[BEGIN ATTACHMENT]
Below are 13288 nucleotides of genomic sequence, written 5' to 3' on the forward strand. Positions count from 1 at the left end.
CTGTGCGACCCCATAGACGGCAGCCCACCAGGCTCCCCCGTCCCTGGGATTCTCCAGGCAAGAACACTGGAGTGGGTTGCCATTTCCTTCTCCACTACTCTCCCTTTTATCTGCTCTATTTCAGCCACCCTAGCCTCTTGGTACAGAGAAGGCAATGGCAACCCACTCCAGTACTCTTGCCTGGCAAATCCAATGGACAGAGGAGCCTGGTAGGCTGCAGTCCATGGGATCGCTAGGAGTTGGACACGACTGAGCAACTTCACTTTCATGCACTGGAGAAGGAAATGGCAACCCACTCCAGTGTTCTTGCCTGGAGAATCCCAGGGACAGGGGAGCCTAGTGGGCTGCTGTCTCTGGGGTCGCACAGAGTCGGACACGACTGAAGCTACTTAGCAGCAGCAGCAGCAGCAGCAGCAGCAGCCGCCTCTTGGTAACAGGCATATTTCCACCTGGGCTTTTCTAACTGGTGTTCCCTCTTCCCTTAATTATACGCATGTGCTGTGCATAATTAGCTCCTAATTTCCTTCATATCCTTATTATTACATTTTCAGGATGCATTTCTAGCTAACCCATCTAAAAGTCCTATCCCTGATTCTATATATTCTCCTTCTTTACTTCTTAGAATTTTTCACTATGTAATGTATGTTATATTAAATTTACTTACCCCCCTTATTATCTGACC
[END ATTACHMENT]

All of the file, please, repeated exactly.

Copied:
Below are 13288 nucleotides of genomic sequence, written 5' to 3' on the forward strand. Positions count from 1 at the left end.
CTGTGCGACCCCATAGACGGCAGCCCACCAGGCTCCCCCGTCCCTGGGATTCTCCAGGCAAGAACACTGGAGTGGGTTGCCATTTCCTTCTCCACTACTCTCCCTTTTATCTGCTCTATTTCAGCCACCCTAGCCTCTTGGTACAGAGAAGGCAATGGCAACCCACTCCAGTACTCTTGCCTGGCAAATCCAATGGACAGAGGAGCCTGGTAGGCTGCAGTCCATGGGATCGCTAGGAGTTGGACACGACTGAGCAACTTCACTTTCATGCACTGGAGAAGGAAATGGCAACCCACTCCAGTGTTCTTGCCTGGAGAATCCCAGGGACAGGGGAGCCTAGTGGGCTGCTGTCTCTGGGGTCGCACAGAGTCGGACACGACTGAAGCTACTTAGCAGCAGCAGCAGCAGCAGCAGCAGCAGCCGCCTCTTGGTAACAGGCATATTTCCACCTGGGCTTTTCTAACTGGTGTTCCCTCTTCCCTTAATTATACGCATGTGCTGTGCATAATTAGCTCCTAATTTCCTTCATATCCTTATTATTACATTTTCAGGATGCATTTCTAGCTAACCCATCTAAAAGTCCTATCCCTGATTCTATATATTCTCCTTCTTTACTTCTTAGAATTTTTCACTATGTAATGTATGTTATATTAAATTTACTTACCCCCCTTATTATCTGACC